... Franklin. The project was never carried through, but it is significant as indicating the trend toward union. Still later (1765) the Stamp Act Congress showed that the delegates of at least nine colonies could join in a protest against England's taxation policy. The two Continental Congresses may also be considered as steps toward union. The first of these (1774) concerned itself chiefly with a declaration of rights and grievances, but the second (1775-1781) went so far as ...
— Problems in American Democracy • Thames Ross Williamson

... Euripides, which does not, however, exclude the appreciation of other great Greek poets. The Peloponnesian War has entered on its second stage. The Athenian fleet has been defeated at Syracuse. And Rhodes, resenting this disgrace, has determined to take part against Athens, and join the Peloponnesian league. But Balaustion will not forsake the mother-city, the life and light of her whole known world; and she persuades her kinsmen to migrate with her to it, and, with her, to share its fate. They accordingly ...
— A Handbook to the Works of Browning (6th ed.) • Mrs. Sutherland Orr

... belly, the end; verb. to end, finish; to join, to stick; tu nak, at the end, near, ...
— The Maya Chronicles - Brinton's Library Of Aboriginal American Literature, Number 1 • Various

... a time Billy would be in the Indian villages, and often he would go with the warriors on their buffalo and game hunts, and now and then would join a friendly band in a war trail ...
— Beadle's Boy's Library of Sport, Story and Adventure, Vol. I, No. 1. - Adventures of Buffalo Bill from Boyhood to Manhood • Prentiss Ingraham

... propositions for peace, and from the fortunate coincidence of the arrival in Florida at the same period of a delegation from the Seminoles who are happily settled west of the Mississippi and are now anxious to persuade their countrymen to join them there hopes were for some time entertained that the Indians might be induced to leave the Territory without further difficulty. These hopes have proved fallacious and hostilities have been renewed ...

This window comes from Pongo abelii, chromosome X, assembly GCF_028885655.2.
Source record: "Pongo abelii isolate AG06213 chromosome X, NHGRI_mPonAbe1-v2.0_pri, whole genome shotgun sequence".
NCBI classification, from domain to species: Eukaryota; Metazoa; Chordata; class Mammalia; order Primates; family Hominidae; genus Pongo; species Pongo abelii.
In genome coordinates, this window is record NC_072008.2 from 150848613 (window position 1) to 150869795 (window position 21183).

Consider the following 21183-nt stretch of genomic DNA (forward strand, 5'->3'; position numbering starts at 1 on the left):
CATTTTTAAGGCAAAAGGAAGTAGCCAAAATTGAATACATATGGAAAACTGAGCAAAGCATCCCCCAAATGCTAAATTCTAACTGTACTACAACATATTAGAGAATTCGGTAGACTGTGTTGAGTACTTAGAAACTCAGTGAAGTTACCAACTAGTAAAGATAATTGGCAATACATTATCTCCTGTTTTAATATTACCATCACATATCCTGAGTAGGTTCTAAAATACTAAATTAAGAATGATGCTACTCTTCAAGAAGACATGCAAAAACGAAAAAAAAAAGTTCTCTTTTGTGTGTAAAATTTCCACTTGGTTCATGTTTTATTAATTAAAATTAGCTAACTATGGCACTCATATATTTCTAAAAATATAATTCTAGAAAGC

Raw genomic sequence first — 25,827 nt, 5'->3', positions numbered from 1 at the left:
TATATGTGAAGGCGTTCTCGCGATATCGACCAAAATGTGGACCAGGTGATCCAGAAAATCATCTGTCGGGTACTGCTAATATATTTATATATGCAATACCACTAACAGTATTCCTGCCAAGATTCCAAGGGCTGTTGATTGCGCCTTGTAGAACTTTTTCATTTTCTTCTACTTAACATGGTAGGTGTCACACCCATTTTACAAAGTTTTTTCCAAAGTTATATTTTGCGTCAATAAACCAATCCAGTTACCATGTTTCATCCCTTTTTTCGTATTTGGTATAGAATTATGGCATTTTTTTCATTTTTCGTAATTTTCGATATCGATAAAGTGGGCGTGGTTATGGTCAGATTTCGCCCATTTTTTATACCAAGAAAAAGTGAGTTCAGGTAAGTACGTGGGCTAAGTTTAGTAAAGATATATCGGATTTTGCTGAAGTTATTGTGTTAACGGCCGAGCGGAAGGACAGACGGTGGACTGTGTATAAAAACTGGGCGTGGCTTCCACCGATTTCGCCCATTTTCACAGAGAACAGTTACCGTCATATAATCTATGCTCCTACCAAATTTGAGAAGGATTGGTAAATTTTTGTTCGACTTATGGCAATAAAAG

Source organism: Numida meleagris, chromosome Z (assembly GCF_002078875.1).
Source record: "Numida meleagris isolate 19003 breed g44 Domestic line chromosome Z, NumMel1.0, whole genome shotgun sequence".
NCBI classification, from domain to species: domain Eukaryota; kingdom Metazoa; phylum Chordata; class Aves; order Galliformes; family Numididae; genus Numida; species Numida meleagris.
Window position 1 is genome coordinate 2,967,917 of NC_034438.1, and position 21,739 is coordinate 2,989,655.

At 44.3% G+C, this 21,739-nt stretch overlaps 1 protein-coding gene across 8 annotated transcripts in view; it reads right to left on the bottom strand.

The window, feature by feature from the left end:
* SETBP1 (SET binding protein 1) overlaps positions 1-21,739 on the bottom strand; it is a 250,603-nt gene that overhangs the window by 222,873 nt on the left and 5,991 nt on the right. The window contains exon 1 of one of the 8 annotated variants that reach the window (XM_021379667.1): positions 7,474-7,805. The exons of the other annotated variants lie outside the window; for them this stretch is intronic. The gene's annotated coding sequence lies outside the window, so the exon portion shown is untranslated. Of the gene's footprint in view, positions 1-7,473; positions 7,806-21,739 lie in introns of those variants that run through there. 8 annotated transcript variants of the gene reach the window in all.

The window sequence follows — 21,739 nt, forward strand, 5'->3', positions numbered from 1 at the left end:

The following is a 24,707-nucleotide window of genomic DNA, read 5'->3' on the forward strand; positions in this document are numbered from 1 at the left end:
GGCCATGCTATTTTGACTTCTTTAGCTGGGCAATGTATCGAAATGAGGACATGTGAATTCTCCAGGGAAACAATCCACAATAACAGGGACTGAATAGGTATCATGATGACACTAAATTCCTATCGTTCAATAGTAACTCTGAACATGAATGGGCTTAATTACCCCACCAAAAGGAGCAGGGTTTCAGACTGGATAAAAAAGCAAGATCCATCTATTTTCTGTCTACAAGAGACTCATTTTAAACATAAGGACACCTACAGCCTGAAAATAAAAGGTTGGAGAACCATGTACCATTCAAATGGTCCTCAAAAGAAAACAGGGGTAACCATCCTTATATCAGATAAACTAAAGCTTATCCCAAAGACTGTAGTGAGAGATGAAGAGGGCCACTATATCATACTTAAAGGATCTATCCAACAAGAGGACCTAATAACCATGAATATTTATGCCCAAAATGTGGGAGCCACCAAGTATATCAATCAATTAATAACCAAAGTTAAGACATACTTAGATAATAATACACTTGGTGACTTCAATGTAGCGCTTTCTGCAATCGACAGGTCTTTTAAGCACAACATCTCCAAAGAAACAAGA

— State of the Union Addresses of Martin van Buren • Martin van Buren

... long been acknowledged to be the cicerone of Cupid; and accordingly the God of Wine introduced the God of Love into the bosom of the double-bass, who, with a commendable feeling of sociality, instantly invited the cook to join the party. Now Susan, though a staid woman, and weighing, moreover, sixteen stone, was fond of a "hinnocent bit of nonsense," kindly consented to take just a "sip of red port wine" with the performer upon catgut cables; and everything was progressing allegro, when Cupid wickedly stimulated ...
— Punch, or the London Charivari, Volume 1, Complete • Various

... nothing further. Katie, however, looked daggers at the old man from out her big bright eyes. What right had any man, were he ever so old, ever so much an uncle, to scold her mamma? Katie was inclined to join her mother and take Harry Norman's side, for it was Harry Norman ...
— The Three Clerks • Anthony Trollope

... that express this Concurrence, and the more expensive, the more operose, and the more humble the Demonstrations of it are, the more openly likewise they are made, the longer they last, and the higher the Quality is of Those who join and assist in this Concurrence, this Compliment; the greater, without all Dispute, is the Honour which is done to the Person in whose Favour these Marks of Esteem are displayed: So that the highest Honour which Men can give to Mortals, ...
— An Enquiry into the Origin of Honour, and the Usefulness of Christianity in War • Bernard Mandeville